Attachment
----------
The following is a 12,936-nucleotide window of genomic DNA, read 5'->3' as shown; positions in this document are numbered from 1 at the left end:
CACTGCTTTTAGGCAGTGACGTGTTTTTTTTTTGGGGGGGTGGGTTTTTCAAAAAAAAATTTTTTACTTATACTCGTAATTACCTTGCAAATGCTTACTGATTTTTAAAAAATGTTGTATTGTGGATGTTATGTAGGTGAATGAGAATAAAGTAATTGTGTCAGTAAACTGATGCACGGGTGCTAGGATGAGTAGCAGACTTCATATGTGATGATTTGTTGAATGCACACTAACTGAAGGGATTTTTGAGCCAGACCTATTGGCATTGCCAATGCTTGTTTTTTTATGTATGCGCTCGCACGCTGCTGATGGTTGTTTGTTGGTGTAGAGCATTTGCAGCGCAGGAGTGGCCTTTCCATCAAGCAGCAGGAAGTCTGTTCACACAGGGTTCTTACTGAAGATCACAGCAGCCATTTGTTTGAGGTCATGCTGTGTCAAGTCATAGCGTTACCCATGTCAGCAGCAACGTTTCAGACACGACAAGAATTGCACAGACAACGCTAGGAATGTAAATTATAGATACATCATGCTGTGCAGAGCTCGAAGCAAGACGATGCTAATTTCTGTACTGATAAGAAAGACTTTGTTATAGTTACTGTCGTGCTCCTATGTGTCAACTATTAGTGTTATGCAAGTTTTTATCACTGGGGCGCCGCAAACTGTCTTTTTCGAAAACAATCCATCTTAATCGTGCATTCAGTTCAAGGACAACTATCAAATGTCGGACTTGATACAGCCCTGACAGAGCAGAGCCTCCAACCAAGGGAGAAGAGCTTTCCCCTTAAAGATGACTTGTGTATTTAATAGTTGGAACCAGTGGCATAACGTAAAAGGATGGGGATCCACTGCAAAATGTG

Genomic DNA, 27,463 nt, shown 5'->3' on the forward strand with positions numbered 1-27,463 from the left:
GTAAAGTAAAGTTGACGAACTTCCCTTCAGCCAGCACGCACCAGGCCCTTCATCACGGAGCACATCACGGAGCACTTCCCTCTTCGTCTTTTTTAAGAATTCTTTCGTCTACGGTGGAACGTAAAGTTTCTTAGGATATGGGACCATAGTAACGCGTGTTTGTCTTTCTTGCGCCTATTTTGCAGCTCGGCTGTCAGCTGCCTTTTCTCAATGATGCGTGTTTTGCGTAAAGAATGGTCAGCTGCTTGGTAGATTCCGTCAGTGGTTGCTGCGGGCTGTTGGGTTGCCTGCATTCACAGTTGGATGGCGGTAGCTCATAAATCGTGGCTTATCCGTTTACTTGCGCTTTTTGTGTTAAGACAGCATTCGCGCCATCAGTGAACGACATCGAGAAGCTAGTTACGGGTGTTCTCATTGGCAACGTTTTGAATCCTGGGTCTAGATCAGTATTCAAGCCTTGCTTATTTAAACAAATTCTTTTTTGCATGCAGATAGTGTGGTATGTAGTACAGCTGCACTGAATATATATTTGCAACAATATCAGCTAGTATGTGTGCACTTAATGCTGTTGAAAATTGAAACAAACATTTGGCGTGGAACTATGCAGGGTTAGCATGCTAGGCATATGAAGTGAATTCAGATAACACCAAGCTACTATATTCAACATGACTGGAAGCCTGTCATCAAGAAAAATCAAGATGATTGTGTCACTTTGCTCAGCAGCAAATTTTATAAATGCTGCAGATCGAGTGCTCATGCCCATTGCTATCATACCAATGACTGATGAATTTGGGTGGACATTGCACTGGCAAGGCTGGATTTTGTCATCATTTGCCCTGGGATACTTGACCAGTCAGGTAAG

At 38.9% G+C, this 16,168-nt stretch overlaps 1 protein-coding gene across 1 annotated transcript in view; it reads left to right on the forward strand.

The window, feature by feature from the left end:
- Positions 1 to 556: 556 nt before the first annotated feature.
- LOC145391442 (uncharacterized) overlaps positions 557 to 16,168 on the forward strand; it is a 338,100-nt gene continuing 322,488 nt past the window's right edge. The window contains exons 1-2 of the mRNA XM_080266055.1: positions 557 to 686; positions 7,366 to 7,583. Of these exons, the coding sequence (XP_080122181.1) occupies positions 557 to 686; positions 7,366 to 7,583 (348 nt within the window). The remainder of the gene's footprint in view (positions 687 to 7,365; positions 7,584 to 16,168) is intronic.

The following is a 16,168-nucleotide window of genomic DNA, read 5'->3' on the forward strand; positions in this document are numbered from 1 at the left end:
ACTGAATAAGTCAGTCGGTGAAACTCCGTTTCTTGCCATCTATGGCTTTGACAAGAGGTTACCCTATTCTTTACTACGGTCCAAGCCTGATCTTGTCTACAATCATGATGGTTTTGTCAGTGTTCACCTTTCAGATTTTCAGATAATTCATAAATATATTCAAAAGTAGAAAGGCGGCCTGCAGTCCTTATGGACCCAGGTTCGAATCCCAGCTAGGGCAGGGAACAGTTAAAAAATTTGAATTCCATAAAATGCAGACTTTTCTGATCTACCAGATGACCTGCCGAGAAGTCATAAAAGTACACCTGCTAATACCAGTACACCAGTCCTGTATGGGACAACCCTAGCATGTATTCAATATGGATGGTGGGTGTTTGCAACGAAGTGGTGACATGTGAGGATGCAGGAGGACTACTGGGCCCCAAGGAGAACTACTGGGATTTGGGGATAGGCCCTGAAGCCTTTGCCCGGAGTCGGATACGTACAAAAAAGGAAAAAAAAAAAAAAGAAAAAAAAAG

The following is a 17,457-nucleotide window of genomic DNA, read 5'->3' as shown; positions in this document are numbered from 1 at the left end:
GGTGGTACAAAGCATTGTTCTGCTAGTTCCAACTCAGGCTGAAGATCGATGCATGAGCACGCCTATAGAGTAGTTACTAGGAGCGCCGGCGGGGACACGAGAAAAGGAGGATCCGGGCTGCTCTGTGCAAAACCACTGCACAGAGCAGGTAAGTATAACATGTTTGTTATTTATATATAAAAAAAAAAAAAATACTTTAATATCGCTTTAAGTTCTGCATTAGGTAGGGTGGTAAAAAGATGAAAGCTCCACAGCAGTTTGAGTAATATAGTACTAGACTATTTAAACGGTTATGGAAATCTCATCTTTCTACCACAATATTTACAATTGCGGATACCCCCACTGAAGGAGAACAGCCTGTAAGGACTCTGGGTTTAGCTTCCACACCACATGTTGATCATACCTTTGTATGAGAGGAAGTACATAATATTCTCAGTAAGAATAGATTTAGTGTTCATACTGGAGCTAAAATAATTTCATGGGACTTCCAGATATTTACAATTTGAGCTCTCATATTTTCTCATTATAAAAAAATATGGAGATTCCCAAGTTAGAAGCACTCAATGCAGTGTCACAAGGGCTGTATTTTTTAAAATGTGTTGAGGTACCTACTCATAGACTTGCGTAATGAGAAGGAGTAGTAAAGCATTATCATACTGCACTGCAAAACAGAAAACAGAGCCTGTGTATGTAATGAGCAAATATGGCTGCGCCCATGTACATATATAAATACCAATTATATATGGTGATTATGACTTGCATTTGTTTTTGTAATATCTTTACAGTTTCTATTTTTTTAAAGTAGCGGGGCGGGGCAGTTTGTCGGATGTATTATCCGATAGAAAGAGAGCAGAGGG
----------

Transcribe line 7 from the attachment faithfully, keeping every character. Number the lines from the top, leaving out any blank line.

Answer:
- Positions 1 to 556: 556 nt before the first annotated feature.